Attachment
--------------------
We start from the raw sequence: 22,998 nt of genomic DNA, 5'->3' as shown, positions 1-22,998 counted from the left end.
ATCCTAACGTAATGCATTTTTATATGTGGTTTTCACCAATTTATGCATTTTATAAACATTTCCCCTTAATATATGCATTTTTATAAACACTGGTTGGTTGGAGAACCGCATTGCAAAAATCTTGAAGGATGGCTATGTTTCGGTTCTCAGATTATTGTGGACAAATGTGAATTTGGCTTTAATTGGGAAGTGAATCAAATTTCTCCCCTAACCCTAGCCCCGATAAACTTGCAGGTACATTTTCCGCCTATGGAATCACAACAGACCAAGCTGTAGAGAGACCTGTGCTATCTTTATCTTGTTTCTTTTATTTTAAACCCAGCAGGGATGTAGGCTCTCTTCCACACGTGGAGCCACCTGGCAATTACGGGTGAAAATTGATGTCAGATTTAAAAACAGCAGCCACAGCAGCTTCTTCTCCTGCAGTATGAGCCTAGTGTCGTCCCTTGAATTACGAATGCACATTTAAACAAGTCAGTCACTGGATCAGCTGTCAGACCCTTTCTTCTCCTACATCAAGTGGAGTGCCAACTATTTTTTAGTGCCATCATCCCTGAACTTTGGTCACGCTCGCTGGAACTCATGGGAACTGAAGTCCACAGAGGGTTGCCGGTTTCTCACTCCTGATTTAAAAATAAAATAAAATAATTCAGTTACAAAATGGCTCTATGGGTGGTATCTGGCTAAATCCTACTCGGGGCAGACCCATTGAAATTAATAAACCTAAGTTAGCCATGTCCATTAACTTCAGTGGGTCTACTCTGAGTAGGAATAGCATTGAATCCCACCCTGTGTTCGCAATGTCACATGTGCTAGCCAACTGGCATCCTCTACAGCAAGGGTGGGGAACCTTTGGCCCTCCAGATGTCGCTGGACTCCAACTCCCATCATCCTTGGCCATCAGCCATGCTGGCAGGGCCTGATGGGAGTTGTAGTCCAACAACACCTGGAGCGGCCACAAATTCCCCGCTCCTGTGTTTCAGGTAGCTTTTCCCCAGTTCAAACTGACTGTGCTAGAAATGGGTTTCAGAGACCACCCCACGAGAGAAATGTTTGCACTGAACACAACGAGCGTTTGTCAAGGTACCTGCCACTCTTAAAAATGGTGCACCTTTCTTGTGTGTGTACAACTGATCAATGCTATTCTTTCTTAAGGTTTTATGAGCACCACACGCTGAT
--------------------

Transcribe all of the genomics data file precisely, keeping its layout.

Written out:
We start from the raw sequence: 22,998 nt of genomic DNA, 5'->3' as shown, positions 1-22,998 counted from the left end.
ATCCTAACGTAATGCATTTTTATATGTGGTTTTCACCAATTTATGCATTTTATAAACATTTCCCCTTAATATATGCATTTTTATAAACACTGGTTGGTTGGAGAACCGCATTGCAAAAATCTTGAAGGATGGCTATGTTTCGGTTCTCAGATTATTGTGGACAAATGTGAATTTGGCTTTAATTGGGAAGTGAATCAAATTTCTCCCCTAACCCTAGCCCCGATAAACTTGCAGGTACATTTTCCGCCTATGGAATCACAACAGACCAAGCTGTAGAGAGACCTGTGCTATCTTTATCTTGTTTCTTTTATTTTAAACCCAGCAGGGATGTAGGCTCTCTTCCACACGTGGAGCCACCTGGCAATTACGGGTGAAAATTGATGTCAGATTTAAAAACAGCAGCCACAGCAGCTTCTTCTCCTGCAGTATGAGCCTAGTGTCGTCCCTTGAATTACGAATGCACATTTAAACAAGTCAGTCACTGGATCAGCTGTCAGACCCTTTCTTCTCCTACATCAAGTGGAGTGCCAACTATTTTTTAGTGCCATCATCCCTGAACTTTGGTCACGCTCGCTGGAACTCATGGGAACTGAAGTCCACAGAGGGTTGCCGGTTTCTCACTCCTGATTTAAAAATAAAATAAAATAATTCAGTTACAAAATGGCTCTATGGGTGGTATCTGGCTAAATCCTACTCGGGGCAGACCCATTGAAATTAATAAACCTAAGTTAGCCATGTCCATTAACTTCAGTGGGTCTACTCTGAGTAGGAATAGCATTGAATCCCACCCTGTGTTCGCAATGTCACATGTGCTAGCCAACTGGCATCCTCTACAGCAAGGGTGGGGAACCTTTGGCCCTCCAGATGTCGCTGGACTCCAACTCCCATCATCCTTGGCCATCAGCCATGCTGGCAGGGCCTGATGGGAGTTGTAGTCCAACAACACCTGGAGCGGCCACAAATTCCCCGCTCCTGTGTTTCAGGTAGCTTTTCCCCAGTTCAAACTGACTGTGCTAGAAATGGGTTTCAGAGACCACCCCACGAGAGAAATGTTTGCACTGAACACAACGAGCGTTTGTCAAGGTACCTGCCACTCTTAAAAATGGTGCACCTTTCTTGTGTGTGTACAACTGATCAATGCTATTCTTTCTTAAGGTTTTATGAGCACCACACGCTGAT